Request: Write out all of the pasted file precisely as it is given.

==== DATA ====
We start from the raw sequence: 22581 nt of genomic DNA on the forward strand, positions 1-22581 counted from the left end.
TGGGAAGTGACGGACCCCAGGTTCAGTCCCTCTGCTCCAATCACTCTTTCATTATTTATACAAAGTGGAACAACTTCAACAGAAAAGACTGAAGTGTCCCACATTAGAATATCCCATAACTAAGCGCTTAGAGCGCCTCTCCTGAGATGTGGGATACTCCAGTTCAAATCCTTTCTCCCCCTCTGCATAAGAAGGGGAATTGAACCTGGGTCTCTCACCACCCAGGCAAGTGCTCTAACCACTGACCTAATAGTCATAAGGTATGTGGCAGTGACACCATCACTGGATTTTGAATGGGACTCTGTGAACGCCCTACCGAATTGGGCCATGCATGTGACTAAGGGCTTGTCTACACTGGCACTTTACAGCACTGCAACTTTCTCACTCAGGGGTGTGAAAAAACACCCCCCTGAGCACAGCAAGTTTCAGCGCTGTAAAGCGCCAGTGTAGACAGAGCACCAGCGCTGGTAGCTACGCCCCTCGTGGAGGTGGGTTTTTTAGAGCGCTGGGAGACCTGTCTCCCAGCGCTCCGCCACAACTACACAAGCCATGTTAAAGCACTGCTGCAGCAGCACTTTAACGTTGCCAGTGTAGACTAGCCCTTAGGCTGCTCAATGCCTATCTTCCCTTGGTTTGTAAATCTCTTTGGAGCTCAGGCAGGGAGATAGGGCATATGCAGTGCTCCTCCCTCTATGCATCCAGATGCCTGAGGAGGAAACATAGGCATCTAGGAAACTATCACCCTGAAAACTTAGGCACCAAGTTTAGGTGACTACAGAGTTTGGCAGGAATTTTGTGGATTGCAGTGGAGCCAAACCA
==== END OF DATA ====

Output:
We start from the raw sequence: 22581 nt of genomic DNA on the forward strand, positions 1-22581 counted from the left end.
TGGGAAGTGACGGACCCCAGGTTCAGTCCCTCTGCTCCAATCACTCTTTCATTATTTATACAAAGTGGAACAACTTCAACAGAAAAGACTGAAGTGTCCCACATTAGAATATCCCATAACTAAGCGCTTAGAGCGCCTCTCCTGAGATGTGGGATACTCCAGTTCAAATCCTTTCTCCCCCTCTGCATAAGAAGGGGAATTGAACCTGGGTCTCTCACCACCCAGGCAAGTGCTCTAACCACTGACCTAATAGTCATAAGGTATGTGGCAGTGACACCATCACTGGATTTTGAATGGGACTCTGTGAACGCCCTACCGAATTGGGCCATGCATGTGACTAAGGGCTTGTCTACACTGGCACTTTACAGCACTGCAACTTTCTCACTCAGGGGTGTGAAAAAACACCCCCCTGAGCACAGCAAGTTTCAGCGCTGTAAAGCGCCAGTGTAGACAGAGCACCAGCGCTGGTAGCTACGCCCCTCGTGGAGGTGGGTTTTTTAGAGCGCTGGGAGACCTGTCTCCCAGCGCTCCGCCACAACTACACAAGCCATGTTAAAGCACTGCTGCAGCAGCACTTTAACGTTGCCAGTGTAGACTAGCCCTTAGGCTGCTCAATGCCTATCTTCCCTTGGTTTGTAAATCTCTTTGGAGCTCAGGCAGGGAGATAGGGCATATGCAGTGCTCCTCCCTCTATGCATCCAGATGCCTGAGGAGGAAACATAGGCATCTAGGAAACTATCACCCTGAAAACTTAGGCACCAAGTTTAGGTGACTACAGAGTTTGGCAGGAATTTTGTGGATTGCAGTGGAGCCAAACCA